Aug 282016

Apologies, all.  Something crashed here.  Not sure if it was WordPress, Suffusion (the theme you’re used to seeing here) or a server issue.  Pretty sure it was the second.  If you’ve visited in the last day or so you’ll know the site looked as archaic as Pong or Asteroids for a bit.  No idea what happened, but I think we’re on the up and up now.

Thanks for standing by.

Now…back to our regularly scheduled programming.


– C

 Posted by at 9:57 am
Aug 252016

Kavalan Solist Sherry S100209017AIMG_2374

57.8% abv

Score:  90/100


I am a huge fan of the Solist brand from Kavalan.  In fact, one of the single greatest malts I’ve ever tried in my life was an earlier edition of this very same expression.  That bottle is inextricably tied to some very special memories now, but I can’t help but mourn it nevertheless.  More than that, though, I wish I could step back in time and kick myself for not buying more than one bottle of it when I had the opportunity.

If you’ve not tried these cask strength sherry bombs you’ll likely have no idea as to just how over-the-top rich and expressive they can be.  Thick and gargantuan, in fact.  Unquestionably some of the biggest drams I’ve drunk.  I compare my contemporary Solist Sherry experiences with first meeting Aberour a’bunadh all those years ago.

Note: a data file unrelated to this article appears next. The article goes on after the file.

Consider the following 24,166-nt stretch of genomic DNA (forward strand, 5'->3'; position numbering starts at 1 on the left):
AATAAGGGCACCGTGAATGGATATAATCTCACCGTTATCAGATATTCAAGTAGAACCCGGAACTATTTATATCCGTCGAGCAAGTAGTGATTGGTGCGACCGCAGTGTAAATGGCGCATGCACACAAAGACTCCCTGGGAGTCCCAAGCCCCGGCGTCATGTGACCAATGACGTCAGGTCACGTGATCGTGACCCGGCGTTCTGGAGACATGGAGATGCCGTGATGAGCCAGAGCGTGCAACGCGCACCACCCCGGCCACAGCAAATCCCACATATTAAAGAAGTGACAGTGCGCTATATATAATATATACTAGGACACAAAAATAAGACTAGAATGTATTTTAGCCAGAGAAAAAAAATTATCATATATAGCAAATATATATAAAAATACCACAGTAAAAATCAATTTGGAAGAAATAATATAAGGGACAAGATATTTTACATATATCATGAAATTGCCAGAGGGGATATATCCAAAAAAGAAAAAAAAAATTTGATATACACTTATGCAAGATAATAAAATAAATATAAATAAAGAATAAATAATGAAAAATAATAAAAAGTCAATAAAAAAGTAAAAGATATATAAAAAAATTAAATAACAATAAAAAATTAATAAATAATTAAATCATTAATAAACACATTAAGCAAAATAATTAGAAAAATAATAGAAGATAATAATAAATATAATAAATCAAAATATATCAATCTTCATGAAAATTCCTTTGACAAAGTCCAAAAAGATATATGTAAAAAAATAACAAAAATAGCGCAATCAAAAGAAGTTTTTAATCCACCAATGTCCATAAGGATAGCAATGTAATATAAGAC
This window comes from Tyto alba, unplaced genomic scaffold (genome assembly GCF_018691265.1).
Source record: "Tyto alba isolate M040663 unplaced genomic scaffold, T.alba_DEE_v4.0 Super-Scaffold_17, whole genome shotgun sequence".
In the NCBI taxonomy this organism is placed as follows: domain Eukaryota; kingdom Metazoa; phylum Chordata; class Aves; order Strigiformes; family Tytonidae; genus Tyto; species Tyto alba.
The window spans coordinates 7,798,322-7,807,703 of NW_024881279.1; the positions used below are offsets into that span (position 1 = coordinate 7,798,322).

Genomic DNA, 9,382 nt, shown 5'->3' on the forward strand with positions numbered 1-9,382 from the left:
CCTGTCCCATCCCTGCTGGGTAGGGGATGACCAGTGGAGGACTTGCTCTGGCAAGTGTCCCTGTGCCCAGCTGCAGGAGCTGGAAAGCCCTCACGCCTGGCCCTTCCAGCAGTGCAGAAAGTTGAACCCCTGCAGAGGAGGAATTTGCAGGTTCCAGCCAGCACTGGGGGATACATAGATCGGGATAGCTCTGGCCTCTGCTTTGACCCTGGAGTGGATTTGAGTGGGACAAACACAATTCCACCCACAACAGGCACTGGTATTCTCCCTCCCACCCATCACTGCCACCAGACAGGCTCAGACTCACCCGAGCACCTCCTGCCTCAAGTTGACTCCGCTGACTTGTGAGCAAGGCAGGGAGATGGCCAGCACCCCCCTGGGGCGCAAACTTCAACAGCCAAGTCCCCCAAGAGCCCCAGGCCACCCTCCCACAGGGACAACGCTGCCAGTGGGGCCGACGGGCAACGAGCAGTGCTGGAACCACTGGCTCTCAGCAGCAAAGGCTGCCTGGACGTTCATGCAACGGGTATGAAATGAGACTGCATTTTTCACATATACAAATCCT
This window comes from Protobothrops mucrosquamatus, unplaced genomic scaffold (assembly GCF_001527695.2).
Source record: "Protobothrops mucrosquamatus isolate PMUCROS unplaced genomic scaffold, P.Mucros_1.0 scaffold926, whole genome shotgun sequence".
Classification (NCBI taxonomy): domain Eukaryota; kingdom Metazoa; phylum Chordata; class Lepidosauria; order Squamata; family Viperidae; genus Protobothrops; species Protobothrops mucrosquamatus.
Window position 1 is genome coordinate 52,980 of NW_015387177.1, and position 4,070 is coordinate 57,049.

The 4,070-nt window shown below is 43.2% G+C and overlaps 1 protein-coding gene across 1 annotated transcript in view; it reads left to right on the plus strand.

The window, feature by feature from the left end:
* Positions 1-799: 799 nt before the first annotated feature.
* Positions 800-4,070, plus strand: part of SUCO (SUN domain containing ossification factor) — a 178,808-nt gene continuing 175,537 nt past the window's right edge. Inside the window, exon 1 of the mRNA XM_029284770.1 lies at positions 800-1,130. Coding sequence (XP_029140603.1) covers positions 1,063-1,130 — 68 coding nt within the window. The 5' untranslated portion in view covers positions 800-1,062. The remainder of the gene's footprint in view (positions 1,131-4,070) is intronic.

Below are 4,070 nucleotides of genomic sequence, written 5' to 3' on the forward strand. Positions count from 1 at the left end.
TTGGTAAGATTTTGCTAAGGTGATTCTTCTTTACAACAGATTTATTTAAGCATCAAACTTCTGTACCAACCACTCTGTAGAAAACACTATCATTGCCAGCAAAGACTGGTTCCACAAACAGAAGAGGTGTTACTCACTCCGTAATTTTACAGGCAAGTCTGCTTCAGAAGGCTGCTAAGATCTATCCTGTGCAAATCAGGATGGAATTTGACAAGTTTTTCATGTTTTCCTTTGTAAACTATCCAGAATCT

If you’re looking for some sort of metrics or comparables in the Scotch whisky world the closest approximation I can give you to a dram like this would be a 40 year old sherry-matured Longmorn or GlenDronach or something akin.  And even then, the flavours won’t align with expectations.  Kavalan matures very rapidly in the subtropical climes of Taiwan, making time less a factor in the spirit’s evolution than ambient temperature and cask breathability.  It makes for an instantly identifiable profile, but sometimes forgoes nuance and complexity in favour of bombast, uniqueness of character and a juicy, spicy profile.  Either way…I love it.  But then again, I wasn’t looking for ‘Scotch redux’.  I’d much rather a drink that carves its own path.

This particular bottling is actually a less than spectacular batch, but even so it scores this high.  Neat stuff, and utterly singular.

*One final note: I did try one batch (read: single cask) of this whisky that was a right mess.  Sulphuric offnotes and a lot of bitter unpleasantness.  Such is the nature of single cask releases.  However…it also serves to illustrate that it’s always worth going back and double checking a brand from time to time.  Fortunately that one bad experience was an anomaly.

Nose:  Rich syrupy dark fruits.  Oily dried fruit.  Coffee and dark chocolate.  Orange zest.  A touch of licorice.  Black cherry.  Fudge.  Molasses.  Strong exotic spices.  A hint of hoisin.  Moist fruitcake.  Dark soil.  Prunes.  Very ‘jammy’, as we like to say.

Palate:  Chocolate.  Jammy, stewed fruits.  More of that licorice note.  Big, wet woody notes.  Cold espresso.  A hint of Sen-sens and maybe Fisherman’s Friend cough sweets.  Coffee grounds.  Again…thick jam notes and more on that fruitcake, or Christmas cake, or whatever you want to call it.  Long, long, finish with some neat fruits at the back end.

Thoughts:  Give it time to breathe.  Oxygenation – both in the bottle and the glass – brings this one new dimensions.  Worth giving it some time.


 – Images & Words:  Curt

 Posted by at 5:51 pm
Aug 102016